© Ruth Ann Scanzillo   8/2/15   All rights reserved.  Sharing permitted, upon request, and with kind and appropriate reference to the author. Thank you.

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Bare-Naked Ants.


The carpenter ants tried, again, this year to take up residence in my house. This time, they entered through the bathtub – or, more specifically, the slit where the grout used to be. Each scout would spontaneously appear, fatter and bolder than the last, only to be crushed by my jaded and insensitive stomp.

But, maybe because of the heightened awareness that often accompanies intense concentration, or merely the singular vantage point the toilet posed, from my seat on the “throne” over this miniature kingdom I would witness a small phenomenon.

Expecting the shower to have cleansed the tub floor of my latest victims, I was not prepared for the sight on one particularly-sunny mid-morning. Gazing over the porcelain precipice at what appeared to be not one, but two scouts, to my astonishment they appeared to have curiously mutated. As I peered down at their elongated asymmetry, I discovered to my greater amazement that they were both carrying something. Known to be burden-bearing insects, what these latest emissaries had found was not a precious morsel of toe-jam to hoist but, rather, the very carcasses of their carpenter counterparts. Yes; they were bearing their dead, and traveling at quite a pace.

Momentarily distracted by the bizarre sight of them I did not note right away that, though they were moving fast, these ants seemed to have no clear destination. The slit where the grout used to be was all the way at the other end of the tub, and nothing they did put them anywhere near the map; rather, these pallbearers appeared to be following an erratic pattern, a ritual of panic.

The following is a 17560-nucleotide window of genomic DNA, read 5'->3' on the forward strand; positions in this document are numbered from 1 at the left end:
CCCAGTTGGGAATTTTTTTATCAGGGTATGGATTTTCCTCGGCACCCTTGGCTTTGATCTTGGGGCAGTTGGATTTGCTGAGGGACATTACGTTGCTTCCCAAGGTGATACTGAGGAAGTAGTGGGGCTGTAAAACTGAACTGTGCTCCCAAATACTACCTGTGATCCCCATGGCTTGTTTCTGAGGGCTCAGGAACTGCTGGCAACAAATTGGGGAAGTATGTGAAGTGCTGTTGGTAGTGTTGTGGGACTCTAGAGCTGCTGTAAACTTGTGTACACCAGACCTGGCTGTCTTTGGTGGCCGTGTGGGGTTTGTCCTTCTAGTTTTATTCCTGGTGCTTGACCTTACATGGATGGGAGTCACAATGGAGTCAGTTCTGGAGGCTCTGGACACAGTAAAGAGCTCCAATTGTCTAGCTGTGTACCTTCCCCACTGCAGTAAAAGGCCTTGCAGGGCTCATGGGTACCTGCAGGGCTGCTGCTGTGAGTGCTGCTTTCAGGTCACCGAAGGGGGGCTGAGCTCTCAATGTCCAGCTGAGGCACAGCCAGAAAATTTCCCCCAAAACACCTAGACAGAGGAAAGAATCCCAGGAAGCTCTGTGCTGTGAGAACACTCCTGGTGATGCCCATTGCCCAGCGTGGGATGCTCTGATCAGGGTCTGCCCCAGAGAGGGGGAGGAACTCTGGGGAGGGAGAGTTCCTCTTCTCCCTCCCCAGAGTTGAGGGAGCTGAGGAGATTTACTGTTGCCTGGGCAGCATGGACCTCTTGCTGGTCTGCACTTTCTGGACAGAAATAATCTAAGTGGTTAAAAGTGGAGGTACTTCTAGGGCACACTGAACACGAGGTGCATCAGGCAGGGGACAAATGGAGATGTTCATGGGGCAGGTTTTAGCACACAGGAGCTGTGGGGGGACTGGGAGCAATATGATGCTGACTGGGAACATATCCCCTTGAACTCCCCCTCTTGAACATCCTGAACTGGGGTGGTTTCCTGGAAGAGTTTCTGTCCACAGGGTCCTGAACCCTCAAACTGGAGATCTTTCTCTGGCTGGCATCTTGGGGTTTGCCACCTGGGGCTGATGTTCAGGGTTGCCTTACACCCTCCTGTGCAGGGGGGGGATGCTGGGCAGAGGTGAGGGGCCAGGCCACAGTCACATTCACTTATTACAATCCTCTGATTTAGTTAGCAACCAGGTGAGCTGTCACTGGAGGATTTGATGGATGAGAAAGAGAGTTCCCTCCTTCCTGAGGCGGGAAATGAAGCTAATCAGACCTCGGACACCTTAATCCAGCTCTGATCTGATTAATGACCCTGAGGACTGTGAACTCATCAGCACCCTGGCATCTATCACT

What happened next is less important. The purpose of telling this story is not to disclose the author’s primitive inclinations regarding the efficient disposal of pesky pests, living or dead, but to take the lesson they were there to teach. And, it is this:  do we sometimes run figure-eights across strange terrain, carrying our dead, hoping some primal instinct will lead us to resolution – or, is there another way for us to honor our humanity without severing the bond we will always share with those whom we love?

The world of earth’s creatures is, while highly organized, intensely vulnerable, exposed, transparent; we humans, whether by contrast or design, spend long hours weaving intricate disguises intended to protect our need to hold on. In so doing, we mask, some more unsuccessfully than others, our pain, our loss, our grief. And, those of us who are least successful can be seen, marked by our gait, as we travel that unmarked path across time, wearing the banner that bares all.

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© ruth a. scanzillo 8/19/12

all rights reserved. Thank you.